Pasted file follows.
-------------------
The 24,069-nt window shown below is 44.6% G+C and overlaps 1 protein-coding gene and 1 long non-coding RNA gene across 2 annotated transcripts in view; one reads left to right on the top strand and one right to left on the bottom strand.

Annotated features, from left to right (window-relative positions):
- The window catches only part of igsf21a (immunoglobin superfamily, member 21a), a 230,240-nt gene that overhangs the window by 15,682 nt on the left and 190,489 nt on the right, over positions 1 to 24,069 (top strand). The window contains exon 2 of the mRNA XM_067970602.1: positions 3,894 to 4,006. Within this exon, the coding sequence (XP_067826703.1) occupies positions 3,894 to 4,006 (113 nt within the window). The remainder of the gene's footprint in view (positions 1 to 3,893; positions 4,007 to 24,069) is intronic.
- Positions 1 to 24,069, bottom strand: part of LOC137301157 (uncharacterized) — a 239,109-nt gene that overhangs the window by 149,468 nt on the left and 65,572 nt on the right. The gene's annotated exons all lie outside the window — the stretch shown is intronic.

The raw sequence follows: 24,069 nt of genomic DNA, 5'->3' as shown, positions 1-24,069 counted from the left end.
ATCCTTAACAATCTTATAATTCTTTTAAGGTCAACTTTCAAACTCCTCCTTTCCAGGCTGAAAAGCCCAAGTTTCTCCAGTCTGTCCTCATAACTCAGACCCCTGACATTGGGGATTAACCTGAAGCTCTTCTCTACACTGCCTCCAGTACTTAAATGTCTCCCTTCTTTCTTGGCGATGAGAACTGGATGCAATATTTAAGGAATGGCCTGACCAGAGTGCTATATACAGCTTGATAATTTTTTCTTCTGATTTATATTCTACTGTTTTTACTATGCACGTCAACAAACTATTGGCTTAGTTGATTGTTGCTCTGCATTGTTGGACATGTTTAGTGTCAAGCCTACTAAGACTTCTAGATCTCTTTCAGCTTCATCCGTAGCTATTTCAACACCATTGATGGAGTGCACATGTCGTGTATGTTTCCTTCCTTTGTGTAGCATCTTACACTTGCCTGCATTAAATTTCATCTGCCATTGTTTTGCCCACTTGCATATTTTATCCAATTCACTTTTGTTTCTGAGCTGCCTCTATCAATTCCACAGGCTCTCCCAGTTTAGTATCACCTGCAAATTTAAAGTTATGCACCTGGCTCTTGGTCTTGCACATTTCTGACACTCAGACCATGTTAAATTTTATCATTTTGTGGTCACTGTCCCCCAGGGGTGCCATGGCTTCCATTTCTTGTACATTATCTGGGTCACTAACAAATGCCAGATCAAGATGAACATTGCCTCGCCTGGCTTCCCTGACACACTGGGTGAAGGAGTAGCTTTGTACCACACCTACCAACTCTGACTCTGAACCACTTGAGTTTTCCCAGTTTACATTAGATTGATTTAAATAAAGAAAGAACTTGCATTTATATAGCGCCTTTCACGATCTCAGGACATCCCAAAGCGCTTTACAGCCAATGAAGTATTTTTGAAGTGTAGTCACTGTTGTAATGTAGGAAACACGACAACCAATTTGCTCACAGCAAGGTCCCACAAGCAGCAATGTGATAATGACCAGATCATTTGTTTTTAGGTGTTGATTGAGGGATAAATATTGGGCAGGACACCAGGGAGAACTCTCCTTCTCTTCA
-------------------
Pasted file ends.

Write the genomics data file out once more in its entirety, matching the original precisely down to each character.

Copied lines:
The 24,069-nt window shown below is 44.6% G+C and overlaps 1 protein-coding gene and 1 long non-coding RNA gene across 2 annotated transcripts in view; one reads left to right on the top strand and one right to left on the bottom strand.

Annotated features, from left to right (window-relative positions):
- The window catches only part of igsf21a (immunoglobin superfamily, member 21a), a 230,240-nt gene that overhangs the window by 15,682 nt on the left and 190,489 nt on the right, over positions 1 to 24,069 (top strand). The window contains exon 2 of the mRNA XM_067970602.1: positions 3,894 to 4,006. Within this exon, the coding sequence (XP_067826703.1) occupies positions 3,894 to 4,006 (113 nt within the window). The remainder of the gene's footprint in view (positions 1 to 3,893; positions 4,007 to 24,069) is intronic.
- Positions 1 to 24,069, bottom strand: part of LOC137301157 (uncharacterized) — a 239,109-nt gene that overhangs the window by 149,468 nt on the left and 65,572 nt on the right. The gene's annotated exons all lie outside the window — the stretch shown is intronic.

The raw sequence follows: 24,069 nt of genomic DNA, 5'->3' as shown, positions 1-24,069 counted from the left end.
ATCCTTAACAATCTTATAATTCTTTTAAGGTCAACTTTCAAACTCCTCCTTTCCAGGCTGAAAAGCCCAAGTTTCTCCAGTCTGTCCTCATAACTCAGACCCCTGACATTGGGGATTAACCTGAAGCTCTTCTCTACACTGCCTCCAGTACTTAAATGTCTCCCTTCTTTCTTGGCGATGAGAACTGGATGCAATATTTAAGGAATGGCCTGACCAGAGTGCTATATACAGCTTGATAATTTTTTCTTCTGATTTATATTCTACTGTTTTTACTATGCACGTCAACAAACTATTGGCTTAGTTGATTGTTGCTCTGCATTGTTGGACATGTTTAGTGTCAAGCCTACTAAGACTTCTAGATCTCTTTCAGCTTCATCCGTAGCTATTTCAACACCATTGATGGAGTGCACATGTCGTGTATGTTTCCTTCCTTTGTGTAGCATCTTACACTTGCCTGCATTAAATTTCATCTGCCATTGTTTTGCCCACTTGCATATTTTATCCAATTCACTTTTGTTTCTGAGCTGCCTCTATCAATTCCACAGGCTCTCCCAGTTTAGTATCACCTGCAAATTTAAAGTTATGCACCTGGCTCTTGGTCTTGCACATTTCTGACACTCAGACCATGTTAAATTTTATCATTTTGTGGTCACTGTCCCCCAGGGGTGCCATGGCTTCCATTTCTTGTACATTATCTGGGTCACTAACAAATGCCAGATCAAGATGAACATTGCCTCGCCTGGCTTCCCTGACACACTGGGTGAAGGAGTAGCTTTGTACCACACCTACCAACTCTGACTCTGAACCACTTGAGTTTTCCCAGTTTACATTAGATTGATTTAAATAAAGAAAGAACTTGCATTTATATAGCGCCTTTCACGATCTCAGGACATCCCAAAGCGCTTTACAGCCAATGAAGTATTTTTGAAGTGTAGTCACTGTTGTAATGTAGGAAACACGACAACCAATTTGCTCACAGCAAGGTCCCACAAGCAGCAATGTGATAATGACCAGATCATTTGTTTTTAGGTGTTGATTGAGGGATAAATATTGGGCAGGACACCAGGGAGAACTCTCCTTCTCTTCA